Magazine article Editor & Publisher

Chicago Tribune Web Site Moving to Registration

Magazine article Editor & Publisher

Chicago Tribune Web Site Moving to Registration

Article excerpt

Stone (martstone@aol.com) is a new media professor at Roosevelt University in Chicago and a frequent contributor to E&P.

Most content still free, but online subscriptions will be considered for comics, etc.

The Tribune Co. is about to make a bold move against the unfettered access to news on the Internet by requiring registration on its flagship Web site. Only a handful of news sites on the Internet currently require registration. including The New York Times on the Web. The Times and a few other sites require users to fill out online registration forms before gaining access to news. While these sites don't charge for their content, they use the registration information for marketing purposes. Even fewer general interest news sites have had much success in charging readers for online subscriptions, with The Wall Street Journal Interactive Edition being the one notable exception.

Tribune executives are planning to launch the registration process for the Chicago Tribune's Web site (http://www.chicagotirbune.com) some time this year. The general news that has always been available on Chicago Tribune Internet Edition will still be available to everyone, but those who voluntarily choose to register will receive access to additional news and features currently not on the site, The paper hopes to gain valuable demographic information about registered readers for marketing and editorial purposes. Meanwhile, the subscription idea is under consideration, but there are no immediate plans to implement a fee, executives say.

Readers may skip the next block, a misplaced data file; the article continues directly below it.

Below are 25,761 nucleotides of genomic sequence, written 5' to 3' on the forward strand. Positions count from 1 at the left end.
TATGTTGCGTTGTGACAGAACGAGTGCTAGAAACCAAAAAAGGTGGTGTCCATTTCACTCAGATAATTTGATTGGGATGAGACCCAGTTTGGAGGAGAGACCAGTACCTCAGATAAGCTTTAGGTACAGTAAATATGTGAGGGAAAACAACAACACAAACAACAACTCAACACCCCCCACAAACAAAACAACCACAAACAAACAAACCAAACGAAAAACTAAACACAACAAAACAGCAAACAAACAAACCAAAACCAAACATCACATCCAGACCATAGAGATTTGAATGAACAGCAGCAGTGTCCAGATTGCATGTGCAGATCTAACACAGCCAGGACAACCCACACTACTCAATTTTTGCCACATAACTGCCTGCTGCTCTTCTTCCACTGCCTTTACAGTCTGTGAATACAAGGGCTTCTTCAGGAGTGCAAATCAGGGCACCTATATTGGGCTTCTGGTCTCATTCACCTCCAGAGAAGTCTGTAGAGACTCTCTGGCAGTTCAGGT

Owen Youngman, director of interactive media for the Chicago Tribune, says the company long ago set aside certain premium or sought-after content that could be leveraged in the future for an equitable trade with users. "We won't make registration mandatory, but for the added value features -- that's the exchange." Youngman says. That trade will be the exchange of unspecified demographic information from users for access to content like comics, crosswords, and news content that goes beyond the day's printed Chicago Tribune. Comics and crossword puzzles have not yet been made available online. "We've always held back on a certain level of content for registration," he says.

Some experts say consumers will balk at being forced to fill out a registration form in order to get news content readily available elsewhere on the Web. …

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